Sometimes, those suspected of a crime forget that they are entitled to specific rights. For example, if evidence collected against the suspect is skewed, the prosecution's case can be weakened. That was exactly the case in a national story. In recent news, the drunk driving case against Mark Ditka lost evidence when a judge determined that the breathalyzer test, which was administered by a police officer, could not be used in court.
According to sources, the judge dismissed the results of a test showing Ditka, the son of former Chicago Bears Coach Mike Ditka, had a blood alcohol level of 0.16. In New York, this reading is twice the legal limit and suggests guilt for a DWI charge. Nevertheless, this exam may have been tainted by tobacco juice.
In an evidentiary tape that was shown in court, Ditka explains that he was chewing citrus flavored tobacco just prior to the administration of the test. While the prosecution can still introduce other evidence leading to the arrest, sources suggest that the tobacco may have interfered with the result.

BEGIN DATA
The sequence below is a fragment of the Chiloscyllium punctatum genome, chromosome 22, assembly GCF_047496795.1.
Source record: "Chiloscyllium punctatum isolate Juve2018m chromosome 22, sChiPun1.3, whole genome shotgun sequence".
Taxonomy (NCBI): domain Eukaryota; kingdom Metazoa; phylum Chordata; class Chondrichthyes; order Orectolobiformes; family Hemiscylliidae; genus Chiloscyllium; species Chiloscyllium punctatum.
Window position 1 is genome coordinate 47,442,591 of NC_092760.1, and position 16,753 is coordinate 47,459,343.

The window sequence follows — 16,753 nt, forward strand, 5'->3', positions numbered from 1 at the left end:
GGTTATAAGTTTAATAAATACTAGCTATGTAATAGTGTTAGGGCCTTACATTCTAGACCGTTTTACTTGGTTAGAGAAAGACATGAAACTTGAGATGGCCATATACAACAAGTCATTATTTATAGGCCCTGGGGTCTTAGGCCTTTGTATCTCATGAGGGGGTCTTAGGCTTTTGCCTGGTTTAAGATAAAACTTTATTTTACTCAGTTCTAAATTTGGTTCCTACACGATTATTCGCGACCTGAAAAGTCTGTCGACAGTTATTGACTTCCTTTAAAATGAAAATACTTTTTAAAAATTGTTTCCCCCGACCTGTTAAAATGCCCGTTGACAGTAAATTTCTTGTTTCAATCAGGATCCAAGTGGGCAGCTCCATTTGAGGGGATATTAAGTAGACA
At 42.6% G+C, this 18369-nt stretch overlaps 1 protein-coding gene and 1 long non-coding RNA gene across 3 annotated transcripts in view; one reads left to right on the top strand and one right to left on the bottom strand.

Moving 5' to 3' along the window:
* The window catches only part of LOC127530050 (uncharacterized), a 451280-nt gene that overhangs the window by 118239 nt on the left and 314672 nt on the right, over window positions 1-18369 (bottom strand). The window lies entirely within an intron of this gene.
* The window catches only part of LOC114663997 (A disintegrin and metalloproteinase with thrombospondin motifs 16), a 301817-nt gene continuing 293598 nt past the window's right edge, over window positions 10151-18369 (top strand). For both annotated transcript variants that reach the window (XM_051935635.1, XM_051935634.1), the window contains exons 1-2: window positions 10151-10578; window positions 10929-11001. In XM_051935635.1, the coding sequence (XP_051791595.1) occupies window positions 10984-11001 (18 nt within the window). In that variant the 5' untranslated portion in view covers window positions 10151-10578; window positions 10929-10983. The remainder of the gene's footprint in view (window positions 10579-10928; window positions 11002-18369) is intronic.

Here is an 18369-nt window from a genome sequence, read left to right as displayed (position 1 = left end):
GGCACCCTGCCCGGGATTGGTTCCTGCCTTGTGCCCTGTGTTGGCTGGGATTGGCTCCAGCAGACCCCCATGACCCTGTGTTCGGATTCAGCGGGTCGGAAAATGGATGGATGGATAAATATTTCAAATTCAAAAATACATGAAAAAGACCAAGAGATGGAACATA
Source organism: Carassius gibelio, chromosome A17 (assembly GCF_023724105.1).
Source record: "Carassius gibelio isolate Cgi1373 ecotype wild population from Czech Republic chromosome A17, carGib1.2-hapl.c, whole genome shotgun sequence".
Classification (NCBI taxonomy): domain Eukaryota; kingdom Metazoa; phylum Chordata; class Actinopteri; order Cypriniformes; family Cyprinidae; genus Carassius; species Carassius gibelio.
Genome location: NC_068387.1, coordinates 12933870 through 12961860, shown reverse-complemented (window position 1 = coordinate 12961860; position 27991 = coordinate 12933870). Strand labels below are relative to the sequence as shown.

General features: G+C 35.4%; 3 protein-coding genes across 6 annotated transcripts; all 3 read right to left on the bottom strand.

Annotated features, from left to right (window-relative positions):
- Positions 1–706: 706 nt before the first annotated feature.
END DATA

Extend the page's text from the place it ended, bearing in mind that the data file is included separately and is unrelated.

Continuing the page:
If the breathalyzer test had been administered correctly, the results may have been different. Ultimately, however, the court found that the tobacco juice may have influenced the reading. Therefore, the prosecution may not use this evidence. Ditka may luck out in the end if no other evidence suggesting guilt is brought forward.
This story is a warning to all who have been charged with DWI: Just because you face a drunk driving accusation, this does not mean your case is over. Every suspect is entitled to specific rights and privileges, which a court must honor.
Source: Deerfield Patch, "Ditka DUI Evidence Tossed," May 11, 2012
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